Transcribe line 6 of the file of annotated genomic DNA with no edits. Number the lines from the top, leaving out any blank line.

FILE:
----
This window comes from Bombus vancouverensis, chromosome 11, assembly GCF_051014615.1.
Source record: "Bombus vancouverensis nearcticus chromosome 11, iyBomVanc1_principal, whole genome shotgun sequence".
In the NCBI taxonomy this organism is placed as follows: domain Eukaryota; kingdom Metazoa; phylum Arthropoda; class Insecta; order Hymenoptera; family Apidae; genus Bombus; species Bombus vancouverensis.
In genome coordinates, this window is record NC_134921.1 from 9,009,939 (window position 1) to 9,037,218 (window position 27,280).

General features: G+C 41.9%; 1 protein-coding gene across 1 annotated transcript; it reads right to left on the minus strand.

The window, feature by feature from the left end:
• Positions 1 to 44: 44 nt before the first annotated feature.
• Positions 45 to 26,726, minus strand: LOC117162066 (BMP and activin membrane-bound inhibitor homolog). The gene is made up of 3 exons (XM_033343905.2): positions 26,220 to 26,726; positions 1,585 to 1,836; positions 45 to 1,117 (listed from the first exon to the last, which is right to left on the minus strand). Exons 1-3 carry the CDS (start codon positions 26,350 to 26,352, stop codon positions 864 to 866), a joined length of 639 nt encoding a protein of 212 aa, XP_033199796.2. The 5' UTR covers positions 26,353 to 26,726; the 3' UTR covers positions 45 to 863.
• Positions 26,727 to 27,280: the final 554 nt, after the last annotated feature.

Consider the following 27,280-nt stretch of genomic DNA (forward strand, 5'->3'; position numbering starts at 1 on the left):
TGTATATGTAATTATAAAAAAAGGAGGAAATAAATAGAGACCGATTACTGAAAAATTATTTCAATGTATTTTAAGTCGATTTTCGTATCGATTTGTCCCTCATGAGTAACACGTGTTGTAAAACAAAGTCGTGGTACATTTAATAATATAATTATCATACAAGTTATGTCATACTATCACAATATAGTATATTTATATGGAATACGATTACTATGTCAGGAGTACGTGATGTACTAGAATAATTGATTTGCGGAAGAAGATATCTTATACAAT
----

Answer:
The window, feature by feature from the left end: